The world over, particularly Muslims, stood in horror and outrage at the decision by an obscure group of religious fanatics in Florida to burn the Qur’an in the name of Christianity. For the moment, it seems they have decided to defer the terrible act, which allows the rest of us to pause and reflect about how our global society could have devolved to such a low point.
To begin with, untold millions are wondering, Why aren’t the American authorities stopping them?, especially considering the violence and instability that is likely to result from the deplorable act. There are very real and important legal and philosophical issues. In simplest terms, many Americans believe that to stop this group from burning the Qur’an would be to endanger one of the core principles of human rights, namely, the right to express one’s opinions, no matter how strange, controversial, or abhorrent.
To the charge that the United States’ own laws may have made it morally impotent, or worse, complicit in such an affront to humanity, Americans respond that they are reaching for a higher morality, one that encompasses the total civic community and not any one group. The rights of the few must be protected for the sake of all.
That argument is true and must be stated clearly, but I feel that what’s been missing from the discussion, though, has been the deeper spiritual and cultural dimensions. What kind of world are we living in when members of a religious community can so radically misunderstand or grossly misinterpret the principles of their faith and their nation as to attack the entirety of another religious community so symbolically and with such hatred?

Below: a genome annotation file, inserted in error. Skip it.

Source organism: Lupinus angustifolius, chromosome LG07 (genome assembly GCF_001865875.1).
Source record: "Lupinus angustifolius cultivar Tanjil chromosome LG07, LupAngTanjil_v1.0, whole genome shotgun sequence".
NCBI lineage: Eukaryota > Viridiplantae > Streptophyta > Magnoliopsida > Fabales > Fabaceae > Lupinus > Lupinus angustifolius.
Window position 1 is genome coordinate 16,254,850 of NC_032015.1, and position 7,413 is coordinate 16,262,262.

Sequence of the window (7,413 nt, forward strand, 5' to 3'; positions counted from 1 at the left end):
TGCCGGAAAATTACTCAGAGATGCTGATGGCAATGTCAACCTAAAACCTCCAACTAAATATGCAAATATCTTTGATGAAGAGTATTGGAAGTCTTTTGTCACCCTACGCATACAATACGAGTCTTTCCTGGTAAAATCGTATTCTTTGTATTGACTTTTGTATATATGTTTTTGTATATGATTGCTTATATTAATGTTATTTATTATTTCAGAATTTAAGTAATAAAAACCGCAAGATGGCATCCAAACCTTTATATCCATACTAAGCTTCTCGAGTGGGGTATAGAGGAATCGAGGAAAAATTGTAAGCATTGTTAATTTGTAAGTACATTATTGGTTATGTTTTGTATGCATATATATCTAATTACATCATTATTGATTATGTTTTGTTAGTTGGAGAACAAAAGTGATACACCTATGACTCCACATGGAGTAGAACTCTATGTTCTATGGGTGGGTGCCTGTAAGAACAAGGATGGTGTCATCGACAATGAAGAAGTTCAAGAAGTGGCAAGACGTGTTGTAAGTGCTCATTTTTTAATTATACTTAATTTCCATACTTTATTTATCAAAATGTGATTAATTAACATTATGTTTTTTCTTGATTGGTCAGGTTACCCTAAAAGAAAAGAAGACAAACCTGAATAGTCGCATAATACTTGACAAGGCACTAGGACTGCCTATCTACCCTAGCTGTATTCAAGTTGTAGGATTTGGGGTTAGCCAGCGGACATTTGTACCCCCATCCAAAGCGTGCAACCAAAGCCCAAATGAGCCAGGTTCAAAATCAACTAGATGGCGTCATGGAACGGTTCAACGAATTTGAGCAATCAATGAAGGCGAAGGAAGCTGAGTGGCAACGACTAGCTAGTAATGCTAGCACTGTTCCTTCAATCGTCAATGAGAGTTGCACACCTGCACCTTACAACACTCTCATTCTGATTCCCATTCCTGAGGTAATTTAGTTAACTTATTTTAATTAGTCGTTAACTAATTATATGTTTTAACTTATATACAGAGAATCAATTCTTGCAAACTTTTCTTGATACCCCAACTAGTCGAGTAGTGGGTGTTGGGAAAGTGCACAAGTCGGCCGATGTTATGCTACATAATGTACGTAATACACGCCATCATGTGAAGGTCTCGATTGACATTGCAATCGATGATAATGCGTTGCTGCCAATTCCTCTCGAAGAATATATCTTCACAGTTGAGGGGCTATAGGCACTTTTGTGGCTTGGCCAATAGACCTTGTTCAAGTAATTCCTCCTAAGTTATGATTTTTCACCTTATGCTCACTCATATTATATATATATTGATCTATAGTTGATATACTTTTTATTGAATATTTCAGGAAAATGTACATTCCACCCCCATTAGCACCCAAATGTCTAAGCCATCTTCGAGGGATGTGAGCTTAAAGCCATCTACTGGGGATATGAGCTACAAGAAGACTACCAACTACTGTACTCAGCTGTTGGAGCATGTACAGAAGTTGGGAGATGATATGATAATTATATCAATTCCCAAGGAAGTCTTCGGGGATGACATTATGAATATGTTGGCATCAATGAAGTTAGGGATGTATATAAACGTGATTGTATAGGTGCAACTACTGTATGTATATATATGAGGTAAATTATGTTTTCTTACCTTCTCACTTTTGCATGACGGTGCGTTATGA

Indeed, what kind of world are we living in when members of the recipient religious community themselves think it equally justified to rise up in violence and to exact vicious reprisals upon innocents who are in no way connected to, affiliated with, or approving of the desecration of their holy text?
I’ve been following the tragic events in Southern Kyrgyzstan all weekend and coordinating neweurasia‘s English coverage. It took me a while to re-establish contact with our team in Osh and Jalalabad, at least one of whom appeared to be hiding in his house. The videos have been heartbreaking: entire neighborhoods burned down.
The whole disaster has cast a dim light back onto the society in which I currently find myself, Belgium. This country also has long standing difficulties between its two major constituent ethnicities, and it has has just undergone an election in which apparent separatists emerged triumphant. Many of my friends here are alarmed by the results and fear for the future of their nation.